Search America's historic newspaper pages from 1770-1963 or use the U.S. Newspaper Directory to find information about American newspapers published between 1690-present. Chronicling America is sponsored jointly by the National Endowment for the Humanities external link and the Library of Congress. Learn more
About The labor journal. [volume] (Everett, Wash.) 1909-1976
Everett, Wash. (1909-1976)
- The labor journal. [volume] : (Everett, Wash.) 1909-1976
- Place of publication:
- Everett, Wash.
- Geographic coverage:
- Everett Trade Council
- Dates of publication:
- Began in 1909; ceased in 1976.
- Everett (Wash.)--Newspapers.
- Labor unions--Washington (State)--Everett--Newspapers.
- Labor unions.--fast--(OCoLC)fst00990260
- Washington (State)--Everett.--fast--(OCoLC)fst01213637
- Archived issues are available in digital format as part of the Library of Congress Chronicling America online collection.
- Description based on: Vol. 19, no. 1 (Jan. 7, 1909).
- Latest issue consulted: Vol. 31, no. 35 (Dec. 29, 1922).
- Publisher: Everett Central Labor Council Board of Control, <1922>.
- Vols. for official paper of the Everett Trades Council; of the Central Labor Council of Everett; of the American Federation of Labor unions of Everett.
- sn 88085620
- Related Links:
- View complete holdings information
- First Issue Last Issue
The Labor Journal was the official paper of the Everett Trades Council, the Central Labor Council of Everett, and the local chapter of the American Federation of Labor (AFL). Originally published in 1891 as an annual newsletter, the Labor Journal quickly became the vehicle for Progressive politics and labor news in Everett and the surrounding region. In 1905, future Washington state senator, John E. Campbell became business manager of the Journal, partnering with editor and part-owner Ernest P. Marsh. By 1909, the duo published the paper weekly and kept union members and the general public informed about labor issues and perspectives. Many saw the Journal as an alternative to the daily and weekly papers which were often unsympathetic to the interest of workers. By focusing on issues relevant to local unions, the Journal enjoyed a readership in the thousands. Campbell was elected state senator in 1912 and authored the eight-hour workday bill for Washington women. Marsh became president of the Washington State Federation of Labor in 1913, an office he held until 1918. In 1917, Marsh was appointed by Woodrow Wilson to the President’s Mediation Commission, a body which he directed from 1943 to 1949.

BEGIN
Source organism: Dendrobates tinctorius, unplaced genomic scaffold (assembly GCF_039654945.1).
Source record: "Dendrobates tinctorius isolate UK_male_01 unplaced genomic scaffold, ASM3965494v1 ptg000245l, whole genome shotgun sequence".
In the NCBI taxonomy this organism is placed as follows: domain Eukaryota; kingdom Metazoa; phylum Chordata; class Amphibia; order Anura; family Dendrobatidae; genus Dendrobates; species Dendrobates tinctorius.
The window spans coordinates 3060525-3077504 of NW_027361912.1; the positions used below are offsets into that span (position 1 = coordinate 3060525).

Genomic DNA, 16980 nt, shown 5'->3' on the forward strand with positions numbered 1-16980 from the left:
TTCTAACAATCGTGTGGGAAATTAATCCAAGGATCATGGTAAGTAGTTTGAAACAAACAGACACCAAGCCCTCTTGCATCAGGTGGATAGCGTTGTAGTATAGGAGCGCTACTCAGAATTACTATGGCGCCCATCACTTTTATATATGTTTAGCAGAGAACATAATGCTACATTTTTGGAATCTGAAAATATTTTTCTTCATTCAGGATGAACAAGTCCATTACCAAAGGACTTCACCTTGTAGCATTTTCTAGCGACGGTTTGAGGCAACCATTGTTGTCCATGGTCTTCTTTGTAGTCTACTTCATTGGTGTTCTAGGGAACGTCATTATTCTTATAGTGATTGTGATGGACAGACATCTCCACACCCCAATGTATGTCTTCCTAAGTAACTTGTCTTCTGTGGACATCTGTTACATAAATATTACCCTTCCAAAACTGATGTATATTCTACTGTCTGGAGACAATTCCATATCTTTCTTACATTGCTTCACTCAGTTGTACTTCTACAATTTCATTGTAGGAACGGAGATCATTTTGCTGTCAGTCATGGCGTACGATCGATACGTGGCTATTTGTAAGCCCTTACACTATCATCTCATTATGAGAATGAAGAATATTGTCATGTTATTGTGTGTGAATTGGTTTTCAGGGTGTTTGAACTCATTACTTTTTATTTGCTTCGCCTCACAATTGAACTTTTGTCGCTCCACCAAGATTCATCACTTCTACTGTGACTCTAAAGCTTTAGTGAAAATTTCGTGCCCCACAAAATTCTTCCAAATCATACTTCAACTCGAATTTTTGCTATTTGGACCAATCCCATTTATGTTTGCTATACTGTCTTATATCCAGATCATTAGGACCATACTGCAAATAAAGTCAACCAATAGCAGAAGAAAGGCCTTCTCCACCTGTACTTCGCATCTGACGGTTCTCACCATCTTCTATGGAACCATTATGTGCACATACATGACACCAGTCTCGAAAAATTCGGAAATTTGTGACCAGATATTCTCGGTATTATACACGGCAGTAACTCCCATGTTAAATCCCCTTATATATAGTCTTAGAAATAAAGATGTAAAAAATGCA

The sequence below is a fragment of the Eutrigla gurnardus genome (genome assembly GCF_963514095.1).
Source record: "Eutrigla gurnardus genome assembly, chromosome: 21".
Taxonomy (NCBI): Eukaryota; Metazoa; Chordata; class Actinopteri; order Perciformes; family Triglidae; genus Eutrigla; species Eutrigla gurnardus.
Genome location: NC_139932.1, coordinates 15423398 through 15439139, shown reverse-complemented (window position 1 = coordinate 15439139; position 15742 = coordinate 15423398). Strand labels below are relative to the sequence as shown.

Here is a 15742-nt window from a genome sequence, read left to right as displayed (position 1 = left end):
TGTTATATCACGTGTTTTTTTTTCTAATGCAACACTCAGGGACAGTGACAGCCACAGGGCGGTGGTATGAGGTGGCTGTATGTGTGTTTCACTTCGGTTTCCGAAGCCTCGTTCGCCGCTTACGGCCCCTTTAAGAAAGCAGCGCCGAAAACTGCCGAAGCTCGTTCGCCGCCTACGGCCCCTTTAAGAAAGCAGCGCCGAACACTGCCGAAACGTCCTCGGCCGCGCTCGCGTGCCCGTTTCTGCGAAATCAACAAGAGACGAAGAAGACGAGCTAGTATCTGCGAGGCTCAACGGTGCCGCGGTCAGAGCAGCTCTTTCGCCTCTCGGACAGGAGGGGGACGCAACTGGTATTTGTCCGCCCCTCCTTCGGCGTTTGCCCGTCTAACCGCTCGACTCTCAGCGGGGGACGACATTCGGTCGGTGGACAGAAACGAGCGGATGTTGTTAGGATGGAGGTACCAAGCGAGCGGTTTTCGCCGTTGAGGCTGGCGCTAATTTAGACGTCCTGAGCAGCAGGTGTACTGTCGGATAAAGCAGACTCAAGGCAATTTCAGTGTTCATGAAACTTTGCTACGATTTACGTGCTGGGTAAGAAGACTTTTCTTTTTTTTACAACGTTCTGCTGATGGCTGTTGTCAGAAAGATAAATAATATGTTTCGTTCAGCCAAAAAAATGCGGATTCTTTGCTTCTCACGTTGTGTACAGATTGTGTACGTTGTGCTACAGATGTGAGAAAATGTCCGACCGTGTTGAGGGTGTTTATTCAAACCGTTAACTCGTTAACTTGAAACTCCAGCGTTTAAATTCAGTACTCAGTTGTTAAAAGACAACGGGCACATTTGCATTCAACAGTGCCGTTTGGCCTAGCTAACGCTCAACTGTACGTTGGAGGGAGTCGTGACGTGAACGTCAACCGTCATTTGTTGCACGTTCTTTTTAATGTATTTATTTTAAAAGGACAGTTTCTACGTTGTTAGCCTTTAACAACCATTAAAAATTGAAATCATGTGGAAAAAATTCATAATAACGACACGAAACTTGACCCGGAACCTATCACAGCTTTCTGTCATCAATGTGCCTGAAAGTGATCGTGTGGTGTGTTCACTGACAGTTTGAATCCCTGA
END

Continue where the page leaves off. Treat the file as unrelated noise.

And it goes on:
The Labor Journal enjoyed success until 1978 when the paper’s control board ruled that it should solicit advertising only from businesses with union employees. Advertising revenues fell, and, according to Jack Morgan of the Everett Herald, this ruling resulted in the resignation of the Labor Journal’s editor and an ad salesman. Both were from the Meatcutters Local 151 of Everett, and after leaving the newspaper they soon launched a short-lived union publication called the Journal. The control board of the Labor Journal complained that the similarity of the two titles confused readers and advertisers, resulting in decreased circulation for the paper. Because of confusion over its name or possibly due to increasing competition from union newsletters, the Labor Journal ceased publication in October 1978. It was, nonetheless, the last and longest-running weekly labor journal in Washington State.
Provided by: Washington State Library; Olympia, WA